Employers Must Support the Mental Health of Early-in-Career Professionals

By 2030, one-third of America’s workforce will be Generation Z. It’s imperative that companies begin preparing today for the shifts in attitudes, practices, and expectations that this will entail.

The changes are likely to be significant—not just because of generational differences, but because Gen Z is entering the workforce amid a national mental health crisis of unprecedented proportions and during a pandemic that disrupted workplace norms

Starting in 2020, as many companies pivoted to virtual operations, downsized, or closed altogether, millions of individuals were thrust into remote work, unemployment, abrupt career transitions, or even early retirement. During this time of uncertainty, many people reassessed their lives and how work should fit into the overall picture. More than 38 million Americans quit their jobs in 2021, leading to what has come to be known as the “Great Resignation.”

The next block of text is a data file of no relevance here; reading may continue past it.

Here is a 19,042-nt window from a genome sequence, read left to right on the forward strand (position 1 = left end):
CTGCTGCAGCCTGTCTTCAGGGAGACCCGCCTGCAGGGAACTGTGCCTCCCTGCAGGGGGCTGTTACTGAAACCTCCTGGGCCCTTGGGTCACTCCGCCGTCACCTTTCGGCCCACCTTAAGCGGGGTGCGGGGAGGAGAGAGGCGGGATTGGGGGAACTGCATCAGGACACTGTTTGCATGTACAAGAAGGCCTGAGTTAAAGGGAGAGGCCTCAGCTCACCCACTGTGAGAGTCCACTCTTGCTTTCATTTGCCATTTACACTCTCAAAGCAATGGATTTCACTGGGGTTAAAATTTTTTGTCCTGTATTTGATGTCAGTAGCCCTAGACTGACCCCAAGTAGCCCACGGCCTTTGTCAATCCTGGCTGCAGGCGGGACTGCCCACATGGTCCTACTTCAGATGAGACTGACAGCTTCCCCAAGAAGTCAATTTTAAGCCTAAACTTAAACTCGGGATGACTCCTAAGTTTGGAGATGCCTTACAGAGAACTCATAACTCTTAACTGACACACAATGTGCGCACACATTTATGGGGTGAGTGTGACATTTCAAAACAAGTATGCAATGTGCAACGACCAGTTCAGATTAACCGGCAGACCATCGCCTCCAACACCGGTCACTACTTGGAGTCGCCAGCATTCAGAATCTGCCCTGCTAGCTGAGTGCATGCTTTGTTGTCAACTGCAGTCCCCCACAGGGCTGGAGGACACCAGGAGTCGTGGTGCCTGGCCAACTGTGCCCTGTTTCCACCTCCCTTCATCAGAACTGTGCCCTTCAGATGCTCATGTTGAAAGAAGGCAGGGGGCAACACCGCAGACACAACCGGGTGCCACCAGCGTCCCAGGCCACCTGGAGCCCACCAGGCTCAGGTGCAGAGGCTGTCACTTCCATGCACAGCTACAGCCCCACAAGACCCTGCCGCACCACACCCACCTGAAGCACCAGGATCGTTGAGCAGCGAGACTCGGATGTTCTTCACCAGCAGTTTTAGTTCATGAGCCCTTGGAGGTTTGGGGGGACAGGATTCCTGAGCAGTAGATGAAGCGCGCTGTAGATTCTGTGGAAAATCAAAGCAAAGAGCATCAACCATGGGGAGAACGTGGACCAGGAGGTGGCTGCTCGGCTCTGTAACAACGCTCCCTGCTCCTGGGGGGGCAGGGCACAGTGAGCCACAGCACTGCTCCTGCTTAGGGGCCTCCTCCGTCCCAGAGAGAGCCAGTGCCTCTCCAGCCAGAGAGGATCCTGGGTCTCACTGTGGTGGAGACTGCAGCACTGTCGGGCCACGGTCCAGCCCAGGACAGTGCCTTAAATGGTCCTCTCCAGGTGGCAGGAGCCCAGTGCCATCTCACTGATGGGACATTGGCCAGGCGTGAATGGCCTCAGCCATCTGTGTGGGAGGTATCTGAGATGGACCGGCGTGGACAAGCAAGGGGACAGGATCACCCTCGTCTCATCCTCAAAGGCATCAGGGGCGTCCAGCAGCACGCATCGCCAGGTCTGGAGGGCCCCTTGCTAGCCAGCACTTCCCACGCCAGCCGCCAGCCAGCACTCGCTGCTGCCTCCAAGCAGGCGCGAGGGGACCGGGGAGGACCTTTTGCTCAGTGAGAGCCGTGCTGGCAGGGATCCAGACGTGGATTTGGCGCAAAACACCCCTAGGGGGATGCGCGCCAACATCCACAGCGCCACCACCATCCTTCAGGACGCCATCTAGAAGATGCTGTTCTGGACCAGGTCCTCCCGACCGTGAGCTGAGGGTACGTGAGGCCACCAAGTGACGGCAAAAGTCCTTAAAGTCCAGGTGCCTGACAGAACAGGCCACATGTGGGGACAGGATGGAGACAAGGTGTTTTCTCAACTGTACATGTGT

This has all been formative for Gen Z, who seem less beholden to traditional career pathways:

  • Gen Zers are changing jobs at a rate 134% higher than they were in 2019.
    • For comparison, millennials are switching 24% more and baby boomers 4% less. 
  • 75% of Gen Zers are willing to change career paths and industries.
    • For comparison, this is true for less than half of millennials and boomers.

Gen Z is watching previous generations closely and determining if they want to pursue jobs, cultures, and conditions that might feel thankless or negatively impact their mental health (citing examples such as lack of recognition, emotionally draining work, and poor work-life balance). So far, it looks like young people are opting to prioritize their mental well-being, in addition to stable professional paths, in an increasingly turbulent world.

The Jed Foundation (JED) believes that employers should support this changing landscape by acknowledging the mental health challenges of workers today and improving workplace cultures and conditions to address them. That is especially necessary to promote the continued well-being of early-in-career professionals, whose long-term success—and ability to thrive—will be impacted by their foundational experiences in the workforce.